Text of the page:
Consumers have been bombarded in recent years with headlines indicating items and products they use every day — from cell phones to their morning cups of coffee — can cause cancer.
These headlines are the byproduct of the research by the France-based International Agency for Research on Cancer (IARC) and they have caused widespread confusion about these and many other everyday products and activities.
Fortunately, in many cases, the weight of the evidence refutes many of IARC’s more sensational claims. In this section we delve into several case studies to explain how IARC came to its controversial conclusions and why the agency breaks with mainstream scientific consensus.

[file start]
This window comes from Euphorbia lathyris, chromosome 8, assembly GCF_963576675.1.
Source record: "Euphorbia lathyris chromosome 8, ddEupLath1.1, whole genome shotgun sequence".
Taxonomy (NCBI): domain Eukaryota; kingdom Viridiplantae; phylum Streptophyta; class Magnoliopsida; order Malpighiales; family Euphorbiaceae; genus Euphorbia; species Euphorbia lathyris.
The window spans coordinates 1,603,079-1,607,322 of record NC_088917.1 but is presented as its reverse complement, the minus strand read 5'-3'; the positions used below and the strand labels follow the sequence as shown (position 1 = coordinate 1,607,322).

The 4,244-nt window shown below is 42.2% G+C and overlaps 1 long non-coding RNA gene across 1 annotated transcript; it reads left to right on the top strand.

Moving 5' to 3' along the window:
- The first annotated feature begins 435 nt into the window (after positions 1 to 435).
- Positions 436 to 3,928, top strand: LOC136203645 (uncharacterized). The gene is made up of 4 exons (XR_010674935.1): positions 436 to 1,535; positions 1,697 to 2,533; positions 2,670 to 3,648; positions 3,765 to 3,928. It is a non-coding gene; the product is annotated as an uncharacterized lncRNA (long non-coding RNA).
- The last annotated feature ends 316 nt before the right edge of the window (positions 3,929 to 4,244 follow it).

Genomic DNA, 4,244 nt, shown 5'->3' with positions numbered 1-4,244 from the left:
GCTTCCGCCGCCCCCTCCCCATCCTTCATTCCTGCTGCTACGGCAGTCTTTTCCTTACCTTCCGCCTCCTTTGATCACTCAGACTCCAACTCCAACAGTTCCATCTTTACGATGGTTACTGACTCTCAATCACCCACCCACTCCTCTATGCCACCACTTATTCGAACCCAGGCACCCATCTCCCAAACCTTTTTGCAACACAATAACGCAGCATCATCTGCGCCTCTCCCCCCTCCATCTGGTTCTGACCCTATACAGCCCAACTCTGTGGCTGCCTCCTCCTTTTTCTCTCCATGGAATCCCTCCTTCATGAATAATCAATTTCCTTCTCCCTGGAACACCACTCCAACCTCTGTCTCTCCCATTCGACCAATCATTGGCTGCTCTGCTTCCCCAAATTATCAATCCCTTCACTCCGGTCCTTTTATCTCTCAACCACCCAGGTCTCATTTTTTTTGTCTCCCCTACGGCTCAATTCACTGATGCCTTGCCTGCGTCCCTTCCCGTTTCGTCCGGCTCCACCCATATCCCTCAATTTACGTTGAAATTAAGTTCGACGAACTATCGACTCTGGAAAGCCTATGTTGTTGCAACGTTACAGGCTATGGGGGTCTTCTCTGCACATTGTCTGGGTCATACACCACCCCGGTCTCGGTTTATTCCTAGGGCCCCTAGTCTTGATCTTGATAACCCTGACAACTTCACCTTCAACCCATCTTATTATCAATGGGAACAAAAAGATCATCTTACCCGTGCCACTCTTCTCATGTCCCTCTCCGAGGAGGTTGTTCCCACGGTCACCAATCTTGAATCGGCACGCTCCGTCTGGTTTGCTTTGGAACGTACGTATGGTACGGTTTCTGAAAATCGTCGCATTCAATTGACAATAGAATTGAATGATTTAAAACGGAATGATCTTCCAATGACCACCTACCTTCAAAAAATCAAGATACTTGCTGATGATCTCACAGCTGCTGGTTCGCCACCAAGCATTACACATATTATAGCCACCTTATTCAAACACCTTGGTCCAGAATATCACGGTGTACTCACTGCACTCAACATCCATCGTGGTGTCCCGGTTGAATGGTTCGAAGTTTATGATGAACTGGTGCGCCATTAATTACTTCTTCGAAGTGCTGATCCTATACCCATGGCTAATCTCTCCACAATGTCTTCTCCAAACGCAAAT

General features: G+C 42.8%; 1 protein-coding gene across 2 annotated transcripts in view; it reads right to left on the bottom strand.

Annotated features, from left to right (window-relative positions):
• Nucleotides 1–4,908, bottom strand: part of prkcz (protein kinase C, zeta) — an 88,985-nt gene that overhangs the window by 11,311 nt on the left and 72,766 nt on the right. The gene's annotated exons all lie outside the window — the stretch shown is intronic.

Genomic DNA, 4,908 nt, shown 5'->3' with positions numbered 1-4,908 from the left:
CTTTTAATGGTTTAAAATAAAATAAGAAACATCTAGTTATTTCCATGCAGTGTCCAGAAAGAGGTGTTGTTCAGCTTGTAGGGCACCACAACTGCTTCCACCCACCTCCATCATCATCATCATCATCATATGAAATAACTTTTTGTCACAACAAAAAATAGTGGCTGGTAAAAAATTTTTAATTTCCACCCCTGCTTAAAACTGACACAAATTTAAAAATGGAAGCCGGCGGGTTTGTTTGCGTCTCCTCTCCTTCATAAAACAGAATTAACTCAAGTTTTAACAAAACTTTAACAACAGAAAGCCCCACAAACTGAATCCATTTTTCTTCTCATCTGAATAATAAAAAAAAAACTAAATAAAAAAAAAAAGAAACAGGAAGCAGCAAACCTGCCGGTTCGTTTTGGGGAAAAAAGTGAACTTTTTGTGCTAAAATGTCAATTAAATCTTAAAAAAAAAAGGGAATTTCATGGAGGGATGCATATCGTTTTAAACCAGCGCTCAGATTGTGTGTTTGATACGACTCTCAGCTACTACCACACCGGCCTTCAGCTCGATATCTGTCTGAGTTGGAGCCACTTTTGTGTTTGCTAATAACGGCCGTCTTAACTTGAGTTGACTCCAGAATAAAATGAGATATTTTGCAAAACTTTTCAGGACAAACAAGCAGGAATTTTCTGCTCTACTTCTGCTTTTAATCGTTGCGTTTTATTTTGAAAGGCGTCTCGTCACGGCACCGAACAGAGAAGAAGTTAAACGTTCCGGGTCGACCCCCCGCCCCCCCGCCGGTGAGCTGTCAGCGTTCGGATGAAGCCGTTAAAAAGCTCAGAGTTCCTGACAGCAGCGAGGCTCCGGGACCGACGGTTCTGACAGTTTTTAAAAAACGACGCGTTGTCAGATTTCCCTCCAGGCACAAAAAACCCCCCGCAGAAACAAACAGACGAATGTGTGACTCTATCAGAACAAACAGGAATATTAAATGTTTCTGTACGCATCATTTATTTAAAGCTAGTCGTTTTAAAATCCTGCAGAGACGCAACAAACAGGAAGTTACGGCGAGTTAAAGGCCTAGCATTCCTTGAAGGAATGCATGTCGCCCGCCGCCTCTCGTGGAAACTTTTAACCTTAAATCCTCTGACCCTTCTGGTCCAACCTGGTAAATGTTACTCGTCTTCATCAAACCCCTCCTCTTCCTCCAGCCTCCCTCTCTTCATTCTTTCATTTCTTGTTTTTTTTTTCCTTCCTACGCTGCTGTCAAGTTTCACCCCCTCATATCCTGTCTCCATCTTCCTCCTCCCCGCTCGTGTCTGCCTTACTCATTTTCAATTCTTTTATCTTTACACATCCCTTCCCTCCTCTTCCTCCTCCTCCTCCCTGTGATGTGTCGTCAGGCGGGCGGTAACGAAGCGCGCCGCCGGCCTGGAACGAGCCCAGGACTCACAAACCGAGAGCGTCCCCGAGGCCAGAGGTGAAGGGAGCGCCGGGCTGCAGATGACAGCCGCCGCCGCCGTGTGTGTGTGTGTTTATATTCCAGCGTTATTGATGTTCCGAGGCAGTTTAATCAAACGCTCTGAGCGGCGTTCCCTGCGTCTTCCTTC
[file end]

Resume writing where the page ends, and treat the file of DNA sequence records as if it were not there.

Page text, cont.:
For decades, the International Agency for Research on Cancer (IARC) warned coffee drinkers that their favorite beverage might cause cancer.
The International Agency for Research on Cancer’s (IARC) classification of radiofrequency from cell phones as “possibly carcinogenic” is a prime example of the Agency’s outdated and faulty process.
The International Agency for Research on Cancer’s (IARC) recent classification of glyphosate as a “probable” human carcinogen in Monograph 112 has garnered significant attention and calls from activists to ban the widely used herbicide.
The International Agency for Research on Cancer (IARC) upset meat lovers everywhere when it issued a press release announcing that it had classified consumption of red meat as “probably carcinogenic to humans” (Group 2A) based on “limited evidence.”